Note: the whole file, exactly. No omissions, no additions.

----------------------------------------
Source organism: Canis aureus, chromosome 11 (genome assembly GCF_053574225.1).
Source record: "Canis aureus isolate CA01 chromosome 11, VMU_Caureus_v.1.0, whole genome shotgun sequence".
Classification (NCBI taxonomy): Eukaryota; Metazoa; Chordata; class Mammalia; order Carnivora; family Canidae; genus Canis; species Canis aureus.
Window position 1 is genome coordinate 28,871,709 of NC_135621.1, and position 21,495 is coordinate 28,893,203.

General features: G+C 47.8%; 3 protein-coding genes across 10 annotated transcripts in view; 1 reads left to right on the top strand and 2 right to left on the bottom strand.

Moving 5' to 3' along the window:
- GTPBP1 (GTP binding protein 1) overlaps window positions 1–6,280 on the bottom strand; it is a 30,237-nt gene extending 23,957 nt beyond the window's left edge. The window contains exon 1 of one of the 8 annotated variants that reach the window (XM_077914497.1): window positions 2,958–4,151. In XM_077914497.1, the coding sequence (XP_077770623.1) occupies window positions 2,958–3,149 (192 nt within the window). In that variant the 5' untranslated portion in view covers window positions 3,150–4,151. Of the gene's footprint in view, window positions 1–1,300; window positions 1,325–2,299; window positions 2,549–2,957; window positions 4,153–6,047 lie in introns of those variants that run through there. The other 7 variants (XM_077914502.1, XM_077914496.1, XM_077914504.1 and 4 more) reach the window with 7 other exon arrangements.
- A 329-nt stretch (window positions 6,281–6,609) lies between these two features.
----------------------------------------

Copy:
Source organism: Canis aureus, chromosome 11 (genome assembly GCF_053574225.1).
Source record: "Canis aureus isolate CA01 chromosome 11, VMU_Caureus_v.1.0, whole genome shotgun sequence".
Classification (NCBI taxonomy): Eukaryota; Metazoa; Chordata; class Mammalia; order Carnivora; family Canidae; genus Canis; species Canis aureus.
Window position 1 is genome coordinate 28,871,709 of NC_135621.1, and position 21,495 is coordinate 28,893,203.

General features: G+C 47.8%; 3 protein-coding genes across 10 annotated transcripts in view; 1 reads left to right on the top strand and 2 right to left on the bottom strand.

Moving 5' to 3' along the window:
- GTPBP1 (GTP binding protein 1) overlaps window positions 1–6,280 on the bottom strand; it is a 30,237-nt gene extending 23,957 nt beyond the window's left edge. The window contains exon 1 of one of the 8 annotated variants that reach the window (XM_077914497.1): window positions 2,958–4,151. In XM_077914497.1, the coding sequence (XP_077770623.1) occupies window positions 2,958–3,149 (192 nt within the window). In that variant the 5' untranslated portion in view covers window positions 3,150–4,151. Of the gene's footprint in view, window positions 1–1,300; window positions 1,325–2,299; window positions 2,549–2,957; window positions 4,153–6,047 lie in introns of those variants that run through there. The other 7 variants (XM_077914502.1, XM_077914496.1, XM_077914504.1 and 4 more) reach the window with 7 other exon arrangements.
- A 329-nt stretch (window positions 6,281–6,609) lies between these two features.